Measuring Angles in Degrees

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Pre-Calculus $\longrightarrow$
Trigonometry $\longrightarrow$
  • Specifically define / recall what exactly degrees are
  • Define partial degrees as fractions of degrees in a system called DMS (degrees minutes seconds)
  • Learn how to convert partial degrees between our natural decimal system and DMS measure
Lesson Description

At this point in your math career, you've probably measured angles using degrees in the past. This first lesson on angle measurement will reinforce what we already know about degrees, and also discuss a couple of common ways to work with partial degrees.

Practice Problems

Practice problems and worksheet coming soon!


Familiar Degrees

As early as you learned what an angle is, you learned that degrees is how we measure them. As we begin our study of trigonometry, we'll use degrees for what we've always used them for - measuring the size of angles - but we'll also be looking at angles in ways we probably haven't before.Let's formally define what degrees are, and remember some important common angle measures and their properties.
Define: DegreesOne degree is defined to be the central angle in the sector of a circle, for a sector that represents $1/360$-th of the circle.
A plainer way to say this is that there are $360^{\circ}$ in a circle - a fact that is probably not news to you.In grammar school as well as in a high school geometry class, we seem to repetitively work with certain "common" angles like $30^{\circ}$ and $45^{\circ}$. At this point, we will only need to understand that these angles tend to have nice properties because common multiples of those angles comprise a full circle. For example, if you slice a circle into eight pieces, you get sectors that each have a central angle of $45^{\circ}$. Similarly, slicing a circle into twelfths gives sectors with $30^{\circ}$ angles.You'll see many trigonometry topics focus on these angles for various reasons as you progress into advanced trig concepts. This fact is the foundation of many "nice" properties that these angles have.

Splitting Hairs

It's reasonable to say that a single degree is a small measure. However, the bigger the circle, the more you might care about a single degree of angle.For example, our global position standards use latitude and longitude to identify where you are on Earth. If you move one degree of longitude, you will have travelled about $69$ miles. On the other hand, if you and your friend each drew a perfect circle that filled up the whole page, and one of you drew in a perfect 34 degree sector and the other drew a perfect 33 degree sector, there's a good chance most of your classmates would have a hard time telling them apart.For situations where the difference of a degree is substantial, math has a standardized way to further subdivide degrees into smaller units. The bad news is that the system is not base $10$. The good news is that the system is based on something familiar - time.Although it is arguably a small measure on its own, one degree is further subdivided into $60$ equal pieces - and each of those small slices is further divided into another $60$ pieces.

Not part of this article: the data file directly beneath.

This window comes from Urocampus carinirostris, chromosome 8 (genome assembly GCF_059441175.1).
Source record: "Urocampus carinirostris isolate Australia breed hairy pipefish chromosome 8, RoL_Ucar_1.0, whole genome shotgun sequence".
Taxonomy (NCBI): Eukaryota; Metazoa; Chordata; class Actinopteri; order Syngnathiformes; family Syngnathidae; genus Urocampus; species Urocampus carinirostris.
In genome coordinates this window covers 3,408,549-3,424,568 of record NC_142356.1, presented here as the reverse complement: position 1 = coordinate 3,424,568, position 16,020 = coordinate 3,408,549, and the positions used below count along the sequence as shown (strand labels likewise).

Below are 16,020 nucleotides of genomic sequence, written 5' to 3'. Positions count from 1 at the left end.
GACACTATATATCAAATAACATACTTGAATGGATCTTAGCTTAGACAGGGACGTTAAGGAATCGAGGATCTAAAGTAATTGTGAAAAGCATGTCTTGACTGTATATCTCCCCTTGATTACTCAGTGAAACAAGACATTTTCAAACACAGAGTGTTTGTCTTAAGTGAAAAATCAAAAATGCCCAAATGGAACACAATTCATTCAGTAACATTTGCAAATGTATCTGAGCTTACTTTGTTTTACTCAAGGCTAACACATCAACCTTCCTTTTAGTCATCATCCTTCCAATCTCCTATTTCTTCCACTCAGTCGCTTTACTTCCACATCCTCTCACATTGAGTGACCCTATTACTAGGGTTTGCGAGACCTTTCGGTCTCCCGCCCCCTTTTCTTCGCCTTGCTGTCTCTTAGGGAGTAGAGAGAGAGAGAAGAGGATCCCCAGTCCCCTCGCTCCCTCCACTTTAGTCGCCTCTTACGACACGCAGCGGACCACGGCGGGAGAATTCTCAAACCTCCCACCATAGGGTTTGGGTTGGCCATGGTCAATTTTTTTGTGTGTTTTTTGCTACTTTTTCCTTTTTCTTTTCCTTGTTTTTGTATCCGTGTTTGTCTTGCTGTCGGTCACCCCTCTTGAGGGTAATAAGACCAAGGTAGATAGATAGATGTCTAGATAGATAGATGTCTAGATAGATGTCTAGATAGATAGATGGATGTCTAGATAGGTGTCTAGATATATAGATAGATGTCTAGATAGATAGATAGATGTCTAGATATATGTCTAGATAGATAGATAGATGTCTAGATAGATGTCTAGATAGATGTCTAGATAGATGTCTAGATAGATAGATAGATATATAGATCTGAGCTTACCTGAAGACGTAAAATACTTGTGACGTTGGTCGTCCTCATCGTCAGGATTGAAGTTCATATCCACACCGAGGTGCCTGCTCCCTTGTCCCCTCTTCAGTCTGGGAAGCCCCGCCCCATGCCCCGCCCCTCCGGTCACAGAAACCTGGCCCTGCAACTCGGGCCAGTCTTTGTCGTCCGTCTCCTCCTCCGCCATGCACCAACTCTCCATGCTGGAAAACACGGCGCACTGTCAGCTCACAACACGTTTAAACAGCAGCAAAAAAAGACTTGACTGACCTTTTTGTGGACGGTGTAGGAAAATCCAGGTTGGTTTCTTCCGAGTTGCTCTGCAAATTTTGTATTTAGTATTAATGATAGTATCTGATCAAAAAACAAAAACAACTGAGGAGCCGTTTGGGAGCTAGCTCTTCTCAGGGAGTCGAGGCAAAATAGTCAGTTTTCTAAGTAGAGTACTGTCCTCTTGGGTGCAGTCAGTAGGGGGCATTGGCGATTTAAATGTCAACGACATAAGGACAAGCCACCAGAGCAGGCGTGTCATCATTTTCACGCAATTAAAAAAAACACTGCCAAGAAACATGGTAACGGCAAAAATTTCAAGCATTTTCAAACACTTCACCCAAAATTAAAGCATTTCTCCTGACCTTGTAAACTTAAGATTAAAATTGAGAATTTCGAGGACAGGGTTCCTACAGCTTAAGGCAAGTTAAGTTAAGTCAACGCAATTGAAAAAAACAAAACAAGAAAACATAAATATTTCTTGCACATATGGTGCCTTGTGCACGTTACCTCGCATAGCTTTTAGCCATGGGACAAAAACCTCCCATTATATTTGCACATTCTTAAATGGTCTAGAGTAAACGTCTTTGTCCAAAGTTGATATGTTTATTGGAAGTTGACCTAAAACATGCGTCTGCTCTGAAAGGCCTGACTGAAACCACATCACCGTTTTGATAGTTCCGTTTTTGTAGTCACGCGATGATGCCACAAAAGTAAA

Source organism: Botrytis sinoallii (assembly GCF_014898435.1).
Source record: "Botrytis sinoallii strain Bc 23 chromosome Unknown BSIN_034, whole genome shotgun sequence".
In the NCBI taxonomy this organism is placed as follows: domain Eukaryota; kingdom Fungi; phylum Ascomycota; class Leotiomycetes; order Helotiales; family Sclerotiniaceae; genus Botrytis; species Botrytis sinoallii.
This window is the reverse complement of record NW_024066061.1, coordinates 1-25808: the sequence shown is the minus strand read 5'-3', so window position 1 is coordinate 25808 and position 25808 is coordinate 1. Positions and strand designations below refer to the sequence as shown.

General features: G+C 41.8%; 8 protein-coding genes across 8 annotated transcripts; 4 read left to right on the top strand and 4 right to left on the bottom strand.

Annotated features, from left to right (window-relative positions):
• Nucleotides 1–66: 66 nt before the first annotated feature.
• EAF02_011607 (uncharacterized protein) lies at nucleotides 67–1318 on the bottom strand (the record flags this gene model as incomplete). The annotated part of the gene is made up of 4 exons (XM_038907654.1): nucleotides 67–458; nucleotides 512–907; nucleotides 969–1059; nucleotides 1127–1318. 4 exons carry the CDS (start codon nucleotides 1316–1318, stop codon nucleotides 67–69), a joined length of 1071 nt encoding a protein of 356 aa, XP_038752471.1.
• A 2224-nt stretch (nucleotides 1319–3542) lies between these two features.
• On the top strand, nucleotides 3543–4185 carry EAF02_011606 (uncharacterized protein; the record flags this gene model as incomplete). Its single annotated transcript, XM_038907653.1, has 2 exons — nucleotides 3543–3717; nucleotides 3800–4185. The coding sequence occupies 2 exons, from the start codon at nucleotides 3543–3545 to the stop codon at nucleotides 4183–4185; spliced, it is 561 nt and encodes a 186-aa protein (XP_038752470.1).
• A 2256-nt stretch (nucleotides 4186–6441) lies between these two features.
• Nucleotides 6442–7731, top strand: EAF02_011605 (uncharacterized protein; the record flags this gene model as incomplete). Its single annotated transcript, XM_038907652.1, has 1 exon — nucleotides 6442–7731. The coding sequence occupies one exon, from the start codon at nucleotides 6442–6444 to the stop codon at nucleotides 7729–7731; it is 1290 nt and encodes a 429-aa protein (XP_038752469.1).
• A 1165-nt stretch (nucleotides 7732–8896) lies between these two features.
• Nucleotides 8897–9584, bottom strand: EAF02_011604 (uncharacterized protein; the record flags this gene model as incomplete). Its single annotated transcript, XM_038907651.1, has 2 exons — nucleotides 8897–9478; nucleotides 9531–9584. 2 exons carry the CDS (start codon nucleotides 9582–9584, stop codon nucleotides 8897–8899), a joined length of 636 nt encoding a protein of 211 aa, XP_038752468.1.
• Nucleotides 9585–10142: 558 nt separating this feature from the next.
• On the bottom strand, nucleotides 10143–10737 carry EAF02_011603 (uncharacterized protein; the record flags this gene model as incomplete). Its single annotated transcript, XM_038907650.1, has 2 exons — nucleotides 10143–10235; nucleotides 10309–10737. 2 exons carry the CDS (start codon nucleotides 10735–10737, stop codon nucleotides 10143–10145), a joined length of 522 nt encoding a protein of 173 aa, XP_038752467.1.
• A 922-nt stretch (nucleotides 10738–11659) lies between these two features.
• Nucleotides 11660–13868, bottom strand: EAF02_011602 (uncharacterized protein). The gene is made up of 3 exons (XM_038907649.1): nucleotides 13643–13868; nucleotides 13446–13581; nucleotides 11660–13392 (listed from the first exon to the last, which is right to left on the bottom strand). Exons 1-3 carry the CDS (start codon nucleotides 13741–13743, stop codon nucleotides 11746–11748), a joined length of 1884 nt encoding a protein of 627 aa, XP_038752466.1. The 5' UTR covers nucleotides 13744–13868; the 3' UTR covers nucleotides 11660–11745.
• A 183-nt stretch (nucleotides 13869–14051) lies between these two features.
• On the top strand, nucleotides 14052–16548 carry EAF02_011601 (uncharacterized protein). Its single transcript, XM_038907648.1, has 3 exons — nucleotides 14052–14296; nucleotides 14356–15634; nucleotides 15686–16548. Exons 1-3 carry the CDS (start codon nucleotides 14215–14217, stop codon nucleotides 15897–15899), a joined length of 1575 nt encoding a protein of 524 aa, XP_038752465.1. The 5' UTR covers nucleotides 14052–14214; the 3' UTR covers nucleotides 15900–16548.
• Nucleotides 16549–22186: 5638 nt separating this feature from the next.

Define: Arc-minutesOne arc-minute (sometimes called a degree minute) is an angle equal to $1/60$-th of a degree. It is notated with a single apostrophe.
For example, we could communicate $80.5^{\circ}$ as $80^{\circ}$ $30'$.
Define: Arc-secondsOne arc-second (sometimes called a degree second) is an angle equal to $1/60$-th of an arc-minute. It is notated with a double apostrophe or a standard quotation mark (two primes).
For example, we could communicate the angle of 42 degrees, 20 minutes, and 38 seconds as$$42^{\circ}\,20'\,38''$$There is no further granular unit of measure smaller than an arc-second. If you need to be more exact than an arc-second, we resort to decimals (e.g. $26^{\circ}$ $53'$ $31.52''$).
Vocab FYI
One arc-second is incredibly small - so much so that if you were standing on the top of the Prudential Center in Boston, and you could see a passenger car parked in Chicago, from your perspective the angle that sweeps through the width of that car's bumper is about one arc-second.On a global scale, if you move one arc-second in longitude, you've only moved about 100 feet.

Converting Decimals and DMS